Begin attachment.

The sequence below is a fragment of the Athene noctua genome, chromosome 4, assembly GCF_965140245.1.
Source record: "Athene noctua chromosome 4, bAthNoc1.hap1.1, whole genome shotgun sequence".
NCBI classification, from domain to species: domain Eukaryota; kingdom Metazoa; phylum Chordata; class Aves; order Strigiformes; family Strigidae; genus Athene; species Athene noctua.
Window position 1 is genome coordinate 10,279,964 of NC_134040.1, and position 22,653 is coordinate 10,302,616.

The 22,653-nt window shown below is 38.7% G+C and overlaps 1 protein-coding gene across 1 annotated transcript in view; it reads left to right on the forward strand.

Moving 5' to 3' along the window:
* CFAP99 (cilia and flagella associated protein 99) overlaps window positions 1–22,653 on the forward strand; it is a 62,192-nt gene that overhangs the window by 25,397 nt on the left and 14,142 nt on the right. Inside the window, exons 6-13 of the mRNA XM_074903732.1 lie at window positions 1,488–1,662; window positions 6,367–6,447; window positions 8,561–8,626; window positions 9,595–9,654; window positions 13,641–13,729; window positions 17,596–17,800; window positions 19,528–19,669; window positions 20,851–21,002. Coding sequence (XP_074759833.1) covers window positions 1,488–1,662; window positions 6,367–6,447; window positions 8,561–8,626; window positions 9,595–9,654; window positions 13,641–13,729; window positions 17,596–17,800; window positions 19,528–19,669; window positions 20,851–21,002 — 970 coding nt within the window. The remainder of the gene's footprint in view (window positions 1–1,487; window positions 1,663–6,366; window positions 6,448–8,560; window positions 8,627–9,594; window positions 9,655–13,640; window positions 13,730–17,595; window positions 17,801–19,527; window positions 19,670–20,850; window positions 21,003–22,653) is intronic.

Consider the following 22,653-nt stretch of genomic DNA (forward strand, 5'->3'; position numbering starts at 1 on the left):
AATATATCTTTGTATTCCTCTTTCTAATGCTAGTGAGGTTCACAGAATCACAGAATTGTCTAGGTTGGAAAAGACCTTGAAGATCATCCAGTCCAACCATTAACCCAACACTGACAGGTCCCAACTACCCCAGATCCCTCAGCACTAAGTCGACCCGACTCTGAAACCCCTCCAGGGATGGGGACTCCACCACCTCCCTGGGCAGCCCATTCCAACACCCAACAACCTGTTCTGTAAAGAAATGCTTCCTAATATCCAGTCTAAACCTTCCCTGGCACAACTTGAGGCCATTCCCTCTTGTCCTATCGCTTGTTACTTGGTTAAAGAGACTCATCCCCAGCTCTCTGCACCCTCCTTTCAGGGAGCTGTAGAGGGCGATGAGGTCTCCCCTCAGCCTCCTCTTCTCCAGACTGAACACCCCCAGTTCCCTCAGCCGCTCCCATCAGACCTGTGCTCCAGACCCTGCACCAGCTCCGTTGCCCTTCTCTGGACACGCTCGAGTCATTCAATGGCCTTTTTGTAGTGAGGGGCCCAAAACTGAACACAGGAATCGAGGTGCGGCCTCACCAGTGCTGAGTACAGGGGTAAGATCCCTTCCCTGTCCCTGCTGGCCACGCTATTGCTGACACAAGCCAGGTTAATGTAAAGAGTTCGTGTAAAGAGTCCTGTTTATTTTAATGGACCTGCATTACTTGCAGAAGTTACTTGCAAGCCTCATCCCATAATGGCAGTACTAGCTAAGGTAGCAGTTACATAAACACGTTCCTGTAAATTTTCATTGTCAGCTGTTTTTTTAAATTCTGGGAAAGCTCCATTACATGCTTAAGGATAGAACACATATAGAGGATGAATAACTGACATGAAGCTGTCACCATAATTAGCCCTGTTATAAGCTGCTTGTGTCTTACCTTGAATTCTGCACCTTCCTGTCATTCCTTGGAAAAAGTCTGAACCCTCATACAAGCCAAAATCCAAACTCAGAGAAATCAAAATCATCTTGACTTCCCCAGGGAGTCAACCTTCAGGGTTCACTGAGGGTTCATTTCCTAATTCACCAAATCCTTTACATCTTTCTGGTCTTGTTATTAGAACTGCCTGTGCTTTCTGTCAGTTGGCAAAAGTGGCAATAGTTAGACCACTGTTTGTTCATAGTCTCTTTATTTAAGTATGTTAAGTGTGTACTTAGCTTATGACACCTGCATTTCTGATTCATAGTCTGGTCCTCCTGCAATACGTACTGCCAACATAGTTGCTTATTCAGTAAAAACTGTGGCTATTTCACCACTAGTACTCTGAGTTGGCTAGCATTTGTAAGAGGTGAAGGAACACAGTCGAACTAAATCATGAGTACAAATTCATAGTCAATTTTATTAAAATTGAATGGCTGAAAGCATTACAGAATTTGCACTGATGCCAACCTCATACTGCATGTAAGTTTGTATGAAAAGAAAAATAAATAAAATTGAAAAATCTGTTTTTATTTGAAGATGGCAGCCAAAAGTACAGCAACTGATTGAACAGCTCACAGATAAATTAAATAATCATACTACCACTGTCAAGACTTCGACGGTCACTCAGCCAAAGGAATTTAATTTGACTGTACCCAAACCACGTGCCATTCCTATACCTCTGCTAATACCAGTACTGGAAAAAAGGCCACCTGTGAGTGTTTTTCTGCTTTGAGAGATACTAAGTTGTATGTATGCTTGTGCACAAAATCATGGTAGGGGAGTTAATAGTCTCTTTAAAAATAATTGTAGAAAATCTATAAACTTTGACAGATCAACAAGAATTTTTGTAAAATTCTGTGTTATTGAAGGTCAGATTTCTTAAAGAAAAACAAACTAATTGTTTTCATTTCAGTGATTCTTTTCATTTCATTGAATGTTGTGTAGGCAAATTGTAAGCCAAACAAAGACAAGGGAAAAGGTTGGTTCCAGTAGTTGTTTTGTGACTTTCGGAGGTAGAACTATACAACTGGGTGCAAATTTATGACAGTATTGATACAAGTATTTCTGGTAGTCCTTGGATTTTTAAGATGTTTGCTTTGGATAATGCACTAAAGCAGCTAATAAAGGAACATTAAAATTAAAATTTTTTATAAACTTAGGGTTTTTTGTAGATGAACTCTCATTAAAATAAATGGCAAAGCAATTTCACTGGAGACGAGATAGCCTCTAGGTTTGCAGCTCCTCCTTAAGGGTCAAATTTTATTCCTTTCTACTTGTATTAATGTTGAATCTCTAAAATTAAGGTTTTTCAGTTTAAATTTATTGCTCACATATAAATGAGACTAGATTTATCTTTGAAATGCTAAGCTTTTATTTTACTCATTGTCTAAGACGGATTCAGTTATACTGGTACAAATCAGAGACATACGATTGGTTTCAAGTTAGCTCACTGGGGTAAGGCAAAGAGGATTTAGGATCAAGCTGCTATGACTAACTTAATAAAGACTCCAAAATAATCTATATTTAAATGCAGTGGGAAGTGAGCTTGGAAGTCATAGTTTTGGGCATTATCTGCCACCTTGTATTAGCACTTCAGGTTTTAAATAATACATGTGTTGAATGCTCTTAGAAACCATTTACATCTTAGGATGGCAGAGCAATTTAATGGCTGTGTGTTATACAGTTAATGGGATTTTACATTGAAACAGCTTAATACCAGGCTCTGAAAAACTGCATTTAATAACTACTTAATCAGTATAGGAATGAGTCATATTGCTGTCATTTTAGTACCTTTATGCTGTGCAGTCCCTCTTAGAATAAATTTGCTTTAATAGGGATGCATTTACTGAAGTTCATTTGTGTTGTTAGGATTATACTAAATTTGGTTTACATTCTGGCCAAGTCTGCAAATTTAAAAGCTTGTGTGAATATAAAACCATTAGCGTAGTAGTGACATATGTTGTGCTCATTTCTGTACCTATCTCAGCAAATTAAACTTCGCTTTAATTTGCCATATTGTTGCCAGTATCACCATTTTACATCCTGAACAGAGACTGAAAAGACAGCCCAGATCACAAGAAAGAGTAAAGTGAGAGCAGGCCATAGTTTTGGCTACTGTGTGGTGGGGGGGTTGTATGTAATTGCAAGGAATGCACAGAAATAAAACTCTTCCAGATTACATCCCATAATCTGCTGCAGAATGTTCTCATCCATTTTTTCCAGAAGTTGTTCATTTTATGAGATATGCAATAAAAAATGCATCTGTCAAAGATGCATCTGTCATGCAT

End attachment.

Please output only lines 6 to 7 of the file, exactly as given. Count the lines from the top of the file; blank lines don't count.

Moving 5' to 3' along the window:
* CFAP99 (cilia and flagella associated protein 99) overlaps window positions 1–22,653 on the forward strand; it is a 62,192-nt gene that overhangs the window by 25,397 nt on the left and 14,142 nt on the right. Inside the window, exons 6-13 of the mRNA XM_074903732.1 lie at window positions 1,488–1,662; window positions 6,367–6,447; window positions 8,561–8,626; window positions 9,595–9,654; window positions 13,641–13,729; window positions 17,596–17,800; window positions 19,528–19,669; window positions 20,851–21,002. Coding sequence (XP_074759833.1) covers window positions 1,488–1,662; window positions 6,367–6,447; window positions 8,561–8,626; window positions 9,595–9,654; window positions 13,641–13,729; window positions 17,596–17,800; window positions 19,528–19,669; window positions 20,851–21,002 — 970 coding nt within the window. The remainder of the gene's footprint in view (window positions 1–1,487; window positions 1,663–6,366; window positions 6,448–8,560; window positions 8,627–9,594; window positions 9,655–13,640; window positions 13,730–17,595; window positions 17,801–19,527; window positions 19,670–20,850; window positions 21,003–22,653) is intronic.